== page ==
Rodwell was born in Chicago, IL. His parents divorced prior to his first birthday and for the next few years he was boarded out for day care where he was required to do kitchen labor and laundry to supplement his board and care. When he was 6 years old, Rodwell's mother, Marion Kastman, fearing that the child care set up could cause her to lose custody of her son, arranged for his admission to the Christian Scientist affiliated Chicago Junior School (later called the Fox River Country day School) for "problem" boys, in Elgin, IL. Conditions and treatment at the school were described as "Dickensian" and Rodwell got a reputation for being a rebellious child, as well as a "sissy," during his seven years there. It was at Chicago Junior School that Rodwell first experienced same-sex relationships and also came to internalize the Christian Scientist notion that "truth is power and that truth is the greatest good."
After graduating from the Chicago Junior School, Rodwell attended Sullivan High School in Chicago, IL. Rodwell continued his studies in Christian Science by enrolling in Sunday school at the 16th Church of Christ, Scientist. He later studied ballet in Boston before finally moving to New York City in 1958. It was in New York that he first volunteered for a gay rights organization, The Mattachine Society of New York.
In 1962, Rodwell had an affair with Harvey Milk, who went on later to become one of the first openly gay politicians elected to high office. It was Rodwell's first serious relationship. Rodwell's relationship with Milk ended in part due to Milk's conflicted reaction to Rodwell's early activism and his introduction to Milk of "strange new ideas that tied homosexuality to politics, ideas that both repelled and attracted the thirty-two-year-old Milk." Milk believed that Rodwell had been responsible for Milk contracting an STD. After Rodwell's arrest and incarceration when picked up cruising in Washington Square Park, Milk ended their romantic involvement. Shortly after, Rodwell attempted suicide.
When Rodwell opened the Oscar Wilde Memorial Bookshop in 1967, Milk dropped by frequently, and after moving to San Francisco Milk expressed his intention to Rodwell of opening a similar store "as a way of getting involved in community work." Milk eventually opened a camera store that also functioned as a community center, much like Rodwell's bookshop had as a community gathering place.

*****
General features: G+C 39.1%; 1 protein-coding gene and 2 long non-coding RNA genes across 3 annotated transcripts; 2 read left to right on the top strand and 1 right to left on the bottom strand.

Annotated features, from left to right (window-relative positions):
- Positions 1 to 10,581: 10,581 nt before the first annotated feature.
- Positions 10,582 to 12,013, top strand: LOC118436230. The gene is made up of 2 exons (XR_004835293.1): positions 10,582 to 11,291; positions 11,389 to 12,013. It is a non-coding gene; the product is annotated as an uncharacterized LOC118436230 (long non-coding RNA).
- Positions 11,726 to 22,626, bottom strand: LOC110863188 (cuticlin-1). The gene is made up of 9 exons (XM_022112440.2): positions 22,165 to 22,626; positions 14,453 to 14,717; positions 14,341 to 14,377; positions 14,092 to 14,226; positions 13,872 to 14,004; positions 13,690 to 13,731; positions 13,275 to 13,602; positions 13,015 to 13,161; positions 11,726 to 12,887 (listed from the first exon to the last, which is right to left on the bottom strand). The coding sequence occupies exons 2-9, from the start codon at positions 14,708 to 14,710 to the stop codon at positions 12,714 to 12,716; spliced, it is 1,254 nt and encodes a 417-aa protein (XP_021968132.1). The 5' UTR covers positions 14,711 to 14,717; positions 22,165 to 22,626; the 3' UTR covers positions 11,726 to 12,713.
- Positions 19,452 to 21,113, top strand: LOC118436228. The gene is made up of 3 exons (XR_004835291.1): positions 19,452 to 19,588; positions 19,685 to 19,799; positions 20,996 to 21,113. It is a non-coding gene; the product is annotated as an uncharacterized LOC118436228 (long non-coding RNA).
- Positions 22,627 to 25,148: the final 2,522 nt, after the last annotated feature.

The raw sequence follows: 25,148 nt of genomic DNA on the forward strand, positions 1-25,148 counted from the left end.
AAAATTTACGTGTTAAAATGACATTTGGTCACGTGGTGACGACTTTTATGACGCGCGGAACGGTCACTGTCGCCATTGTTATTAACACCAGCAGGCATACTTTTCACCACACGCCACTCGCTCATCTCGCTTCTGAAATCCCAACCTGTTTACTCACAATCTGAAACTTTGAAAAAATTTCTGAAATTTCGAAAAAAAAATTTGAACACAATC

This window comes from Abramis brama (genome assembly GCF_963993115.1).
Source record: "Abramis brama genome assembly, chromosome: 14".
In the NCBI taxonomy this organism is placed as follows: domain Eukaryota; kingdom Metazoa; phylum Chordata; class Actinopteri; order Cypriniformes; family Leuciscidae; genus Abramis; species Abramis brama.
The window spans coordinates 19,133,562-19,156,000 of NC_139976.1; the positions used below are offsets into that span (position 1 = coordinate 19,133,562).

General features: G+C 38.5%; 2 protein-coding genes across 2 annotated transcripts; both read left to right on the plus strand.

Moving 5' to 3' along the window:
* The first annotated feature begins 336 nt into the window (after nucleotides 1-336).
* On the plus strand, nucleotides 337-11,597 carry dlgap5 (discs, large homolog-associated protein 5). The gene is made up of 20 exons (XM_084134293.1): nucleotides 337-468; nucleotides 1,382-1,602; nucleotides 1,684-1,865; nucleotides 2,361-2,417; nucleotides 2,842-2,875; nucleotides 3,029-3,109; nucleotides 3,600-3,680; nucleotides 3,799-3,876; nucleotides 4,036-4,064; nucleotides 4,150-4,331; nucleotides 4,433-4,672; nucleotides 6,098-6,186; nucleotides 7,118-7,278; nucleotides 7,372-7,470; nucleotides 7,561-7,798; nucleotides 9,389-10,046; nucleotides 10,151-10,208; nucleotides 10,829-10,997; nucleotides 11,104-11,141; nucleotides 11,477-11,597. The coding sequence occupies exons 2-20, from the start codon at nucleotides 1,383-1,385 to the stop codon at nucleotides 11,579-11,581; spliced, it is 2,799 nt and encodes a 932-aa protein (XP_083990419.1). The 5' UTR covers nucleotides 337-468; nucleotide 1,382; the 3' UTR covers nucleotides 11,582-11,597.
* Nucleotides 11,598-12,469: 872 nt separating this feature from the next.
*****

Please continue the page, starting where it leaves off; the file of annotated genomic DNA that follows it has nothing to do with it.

Also in 1967, Rodwell began the group Homophile Youth Movement in Neighborhoods (HYMN) and began to publish its periodical, HYMNAL. Rodwell conceived of the first yearly gay rights protest, the Annual Reminder picketing of Independence Hall held from 1965–1969; Homophile Youth Movement rallies in 1967, and was present at the Stonewall Riots in 1969. He was active in the Mattachine Society until April 1966 and in several other early homophile rights organizations.
In early 1964 Rodwell, a Mattachine Society of New York volunteer, organized Mattachine Young Adults and was also an early member of East Coast Homophile Organizations (ECHO) and the North American Conference of Homophile Organizations (NACHO).
On September 19, 1964, Rodwell, along with Randy Wicker, Jefferson Poland, Renee Cafiero, and several others picketed New York's Whitehall to protest the military's practice of excluding gays from serving and, when discovered serving, dishonorably discharging them.
On April 18, 1965, Rodwell led picketing at the United Nations Plaza in New York to protest Cuban detention and placement into workcamps of gays, along with Wicker, Allen Ginsberg, Peter Orlovsky and about 25 others.
On April 21, 1966, Rodwell, along with Mattachine President Dick Leitsch and John Timmons engaged in a demonstration then called a "Sip-In" at Julius, a bar in Greenwich Village, to protest the (NY) State Liquor Authority rule against the congregation of gays in establishments that served alcohol. Rodwell had at an earlier date been thrown out of Julius for wearing an "Equality for Homosexuals" button. Rodwell and the others argued that the rule furthered bribery and corruption of the police. The resultant publicly led eventually to the end of the SLA rule.
In November 1969, Rodwell proposed the first gay pride parade to be held in New York City by way of a resolution at the Eastern Regional Conference of Homophile Organizations meeting in Philadelphia, along with his partner Fred Sargeant (HYMN vice chairman), Ellen Broidy and Linda Rhodes. The first march was organized from Rodwell's apartment on Bleecker Street.
"That the Annual Reminder, in order to be more relevant, reach a greater number of people, and encompass the ideas and ideals of the larger struggle in which we are engaged-that of our fundamental human rights-be moved both in time and location.Rodwell is believed to have created the term heterosexism in January 1971 when he wrote: